It seems we spend much of our lives consuming then discarding—leaving the remnants of past projects and ideas to rot under the light of a fading sun. Just as a virus moves through its host, devouring everything it requires to progress, so we too abandon what we no longer need to survive.
Monumental factories, hospitals, and once-homes are left neglected and forgotten, waiting to be retaken by nature or burned by naïve teens in a fit of pyromania. These places where men and women once lived and worked are intriguing in their decay—once a brilliant idea for a business or institution now fades away.
But where most see an eyesore, I view a still-life. They are as beautiful to me now as they were to others decades ago. Hallways, covered with graffiti, still beat with the life of those who once walked them and corridors form eerie pathways to the past. In them, I feel an off inspiration. Using these locales as my canvas, I hope to make a lucid connection between then and now.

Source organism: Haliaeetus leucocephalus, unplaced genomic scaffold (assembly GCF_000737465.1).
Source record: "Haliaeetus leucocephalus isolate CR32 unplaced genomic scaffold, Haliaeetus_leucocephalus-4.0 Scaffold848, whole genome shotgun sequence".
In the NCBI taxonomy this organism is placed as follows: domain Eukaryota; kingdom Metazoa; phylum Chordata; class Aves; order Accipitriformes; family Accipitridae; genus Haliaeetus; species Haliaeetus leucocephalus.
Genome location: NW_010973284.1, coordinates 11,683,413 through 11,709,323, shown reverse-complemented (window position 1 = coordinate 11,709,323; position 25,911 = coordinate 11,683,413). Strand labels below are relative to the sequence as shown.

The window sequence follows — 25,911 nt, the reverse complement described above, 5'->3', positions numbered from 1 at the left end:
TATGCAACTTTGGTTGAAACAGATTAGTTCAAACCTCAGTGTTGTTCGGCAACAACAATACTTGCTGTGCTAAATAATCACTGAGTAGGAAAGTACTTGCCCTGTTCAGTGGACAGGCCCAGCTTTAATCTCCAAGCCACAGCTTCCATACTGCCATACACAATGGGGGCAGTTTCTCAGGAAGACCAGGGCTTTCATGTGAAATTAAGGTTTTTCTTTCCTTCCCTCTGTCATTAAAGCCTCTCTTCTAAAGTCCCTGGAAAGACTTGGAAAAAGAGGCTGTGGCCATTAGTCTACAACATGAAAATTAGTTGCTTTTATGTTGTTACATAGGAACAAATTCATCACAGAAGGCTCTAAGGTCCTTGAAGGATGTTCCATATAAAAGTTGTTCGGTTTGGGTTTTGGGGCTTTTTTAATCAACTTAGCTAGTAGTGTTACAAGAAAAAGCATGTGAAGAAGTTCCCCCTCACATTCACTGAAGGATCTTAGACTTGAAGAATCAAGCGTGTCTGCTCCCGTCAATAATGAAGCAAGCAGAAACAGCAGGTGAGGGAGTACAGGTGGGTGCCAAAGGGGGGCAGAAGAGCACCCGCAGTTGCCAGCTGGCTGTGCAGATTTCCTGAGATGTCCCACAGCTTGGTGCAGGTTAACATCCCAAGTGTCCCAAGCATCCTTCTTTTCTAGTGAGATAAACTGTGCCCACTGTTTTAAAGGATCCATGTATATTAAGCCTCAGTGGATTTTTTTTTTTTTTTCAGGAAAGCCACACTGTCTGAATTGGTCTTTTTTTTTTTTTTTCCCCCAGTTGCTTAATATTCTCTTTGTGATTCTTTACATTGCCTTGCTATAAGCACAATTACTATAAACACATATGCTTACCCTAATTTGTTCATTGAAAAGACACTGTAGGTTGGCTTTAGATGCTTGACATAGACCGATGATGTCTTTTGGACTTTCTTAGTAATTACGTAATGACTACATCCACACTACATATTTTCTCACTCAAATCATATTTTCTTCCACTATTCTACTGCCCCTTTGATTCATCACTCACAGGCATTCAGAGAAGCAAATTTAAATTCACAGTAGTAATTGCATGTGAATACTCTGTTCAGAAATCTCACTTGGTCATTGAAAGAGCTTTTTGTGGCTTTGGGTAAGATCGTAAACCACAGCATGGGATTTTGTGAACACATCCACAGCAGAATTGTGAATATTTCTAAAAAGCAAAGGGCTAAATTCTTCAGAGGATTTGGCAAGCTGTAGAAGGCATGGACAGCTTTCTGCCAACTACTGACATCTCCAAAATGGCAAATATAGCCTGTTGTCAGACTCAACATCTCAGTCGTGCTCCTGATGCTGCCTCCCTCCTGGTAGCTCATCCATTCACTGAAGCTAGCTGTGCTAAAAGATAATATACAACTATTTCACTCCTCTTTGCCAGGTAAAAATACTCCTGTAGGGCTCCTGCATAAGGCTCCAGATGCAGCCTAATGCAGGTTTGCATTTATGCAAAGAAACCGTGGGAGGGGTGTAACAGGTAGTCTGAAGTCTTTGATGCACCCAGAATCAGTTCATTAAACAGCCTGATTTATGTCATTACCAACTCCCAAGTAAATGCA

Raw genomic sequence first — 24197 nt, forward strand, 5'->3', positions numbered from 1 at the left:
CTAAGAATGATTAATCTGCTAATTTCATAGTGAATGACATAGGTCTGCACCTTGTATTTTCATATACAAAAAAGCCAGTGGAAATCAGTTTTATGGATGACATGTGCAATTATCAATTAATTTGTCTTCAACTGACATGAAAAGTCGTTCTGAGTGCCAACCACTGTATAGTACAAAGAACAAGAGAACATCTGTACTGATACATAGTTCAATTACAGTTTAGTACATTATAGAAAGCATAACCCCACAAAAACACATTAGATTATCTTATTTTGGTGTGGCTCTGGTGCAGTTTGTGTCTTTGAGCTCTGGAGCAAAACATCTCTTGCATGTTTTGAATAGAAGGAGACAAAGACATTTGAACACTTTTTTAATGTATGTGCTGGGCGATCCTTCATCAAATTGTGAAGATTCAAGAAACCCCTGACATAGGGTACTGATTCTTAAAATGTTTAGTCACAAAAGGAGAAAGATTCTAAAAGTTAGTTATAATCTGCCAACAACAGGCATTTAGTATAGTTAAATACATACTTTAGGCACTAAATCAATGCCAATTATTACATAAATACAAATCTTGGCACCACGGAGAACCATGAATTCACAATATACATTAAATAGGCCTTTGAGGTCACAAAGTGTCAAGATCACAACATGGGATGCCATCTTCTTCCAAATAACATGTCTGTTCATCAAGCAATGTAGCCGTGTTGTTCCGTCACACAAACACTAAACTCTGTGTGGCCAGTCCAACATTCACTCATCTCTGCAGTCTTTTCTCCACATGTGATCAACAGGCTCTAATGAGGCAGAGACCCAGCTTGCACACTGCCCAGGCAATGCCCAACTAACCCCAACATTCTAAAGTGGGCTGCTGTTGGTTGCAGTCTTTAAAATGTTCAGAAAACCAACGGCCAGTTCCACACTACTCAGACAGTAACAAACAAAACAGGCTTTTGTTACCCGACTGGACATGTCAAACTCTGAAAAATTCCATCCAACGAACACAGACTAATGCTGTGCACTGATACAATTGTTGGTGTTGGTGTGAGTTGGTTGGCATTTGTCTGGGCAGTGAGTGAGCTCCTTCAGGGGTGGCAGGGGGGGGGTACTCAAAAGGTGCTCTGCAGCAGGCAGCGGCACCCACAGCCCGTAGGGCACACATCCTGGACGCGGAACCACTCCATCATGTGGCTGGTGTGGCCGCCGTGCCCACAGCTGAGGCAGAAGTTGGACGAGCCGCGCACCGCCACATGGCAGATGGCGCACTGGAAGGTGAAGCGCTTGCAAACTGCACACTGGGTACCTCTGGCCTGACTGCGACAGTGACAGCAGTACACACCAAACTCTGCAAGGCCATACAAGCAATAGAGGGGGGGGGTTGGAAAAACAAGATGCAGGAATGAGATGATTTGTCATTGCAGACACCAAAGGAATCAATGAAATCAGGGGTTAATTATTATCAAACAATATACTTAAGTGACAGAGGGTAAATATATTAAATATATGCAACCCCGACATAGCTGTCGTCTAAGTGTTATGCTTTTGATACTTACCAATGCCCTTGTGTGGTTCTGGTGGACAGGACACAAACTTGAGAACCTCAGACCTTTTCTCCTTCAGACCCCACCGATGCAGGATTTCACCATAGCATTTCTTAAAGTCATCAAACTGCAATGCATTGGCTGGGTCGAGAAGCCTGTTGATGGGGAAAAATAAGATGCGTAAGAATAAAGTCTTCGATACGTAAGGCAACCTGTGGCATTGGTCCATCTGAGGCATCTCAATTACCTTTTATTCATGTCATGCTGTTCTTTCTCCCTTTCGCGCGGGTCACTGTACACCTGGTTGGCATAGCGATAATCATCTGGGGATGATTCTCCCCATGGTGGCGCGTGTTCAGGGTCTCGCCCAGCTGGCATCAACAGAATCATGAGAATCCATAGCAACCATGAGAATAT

Far from ignoring these archaic structures, I find myself compelled to explore and create my art within them. Whether it is a memory of love lost or a journey reconsidered, we have all reflected on our unique histories at one point or another. I wish to embody this reflection in my art.
Society wishes to have these places demolished and forgotten so progress can continue and better things may take their place. But the irony is they too will someday lie derelict—lost to all but our aspirations and fleeting memories.